When it comes to wireless broadband, Ryan Lasure was playing a leading role as he worked on a Ball State University project testing the ultrafast communications system known as WiMAX.

Lasure, ’10, MS information and communication sciences, was overseeing a usability study for wireless broadband.

Using towers rather than fiber optics, WiMAX promised to extend high-speed Internet access to previously underserved areas, relieving the pressure placed on existing wireless infrastructure by the growing use of smart phones and new mobile devices such as the iPad.

"It is an amazing opportunity to be at Ball State and working at the first location in North America to test the newest WiMAX equipment," said Lasure, who hailed from Sterling Heights, Michigan. "Ball State is on the leading edge of wireless communications, and it shows by the resources the university is putting into this project. "

Ball State partnered with Alvarion, Cisco Systems, and others to test stationary and mobile wireless since 2005. And universities and colleges around the country are knocking on Ball State's door for help in building their wireless broadband systems. Ball State recently built and is remotely managing a small test bed of wireless broadband for the University of Wisconsin’s Madison campus.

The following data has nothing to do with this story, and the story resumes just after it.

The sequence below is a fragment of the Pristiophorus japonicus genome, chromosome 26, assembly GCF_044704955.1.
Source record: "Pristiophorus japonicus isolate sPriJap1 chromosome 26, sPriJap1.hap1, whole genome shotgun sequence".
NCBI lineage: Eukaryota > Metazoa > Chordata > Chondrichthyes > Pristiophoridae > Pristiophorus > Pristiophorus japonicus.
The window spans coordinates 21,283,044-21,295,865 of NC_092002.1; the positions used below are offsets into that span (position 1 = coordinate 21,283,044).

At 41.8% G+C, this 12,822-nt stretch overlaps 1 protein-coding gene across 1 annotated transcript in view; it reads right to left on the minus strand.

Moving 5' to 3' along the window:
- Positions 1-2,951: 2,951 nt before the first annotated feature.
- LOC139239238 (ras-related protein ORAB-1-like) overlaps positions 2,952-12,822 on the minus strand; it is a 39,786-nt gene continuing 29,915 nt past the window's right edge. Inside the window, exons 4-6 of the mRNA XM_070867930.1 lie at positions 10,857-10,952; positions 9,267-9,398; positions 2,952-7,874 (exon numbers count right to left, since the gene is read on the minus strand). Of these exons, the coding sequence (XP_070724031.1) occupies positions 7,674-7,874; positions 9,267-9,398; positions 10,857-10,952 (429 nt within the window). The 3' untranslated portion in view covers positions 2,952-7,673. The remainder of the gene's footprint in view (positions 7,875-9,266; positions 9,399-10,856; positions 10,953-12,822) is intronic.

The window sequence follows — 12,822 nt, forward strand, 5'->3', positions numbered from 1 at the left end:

In Muncie, Indiana, Lasure was leading a group of students to examine how students living in near-campus neighborhoods may use wireless broadband.

“In my role, I lead a student team to coordinate with all the users and provide surveys to gauge how our network is operating,” he said. “It has improved my organizational skills by handling about 150 students. The project also has allowed me to further understand market research.”

Lasure was also blogging about his experience for the Cisco Mobility Community.

“It is obvious that Ryan has great leadership potential because he knows what is going on, takes charge, and has moved the WiMAX project forward,” said Kirsten Smith, associate director, technology officer and labs manager for Ball State’s Center for Information and Communication Sciences (CICS).

“He has a great attitude and is organized, thoughtful and proactive. And through it all, he still manages to be fun to work with. He understands the big picture as well as the elements that make up that picture. I believe he will be highly successful in whatever future he makes for himself.”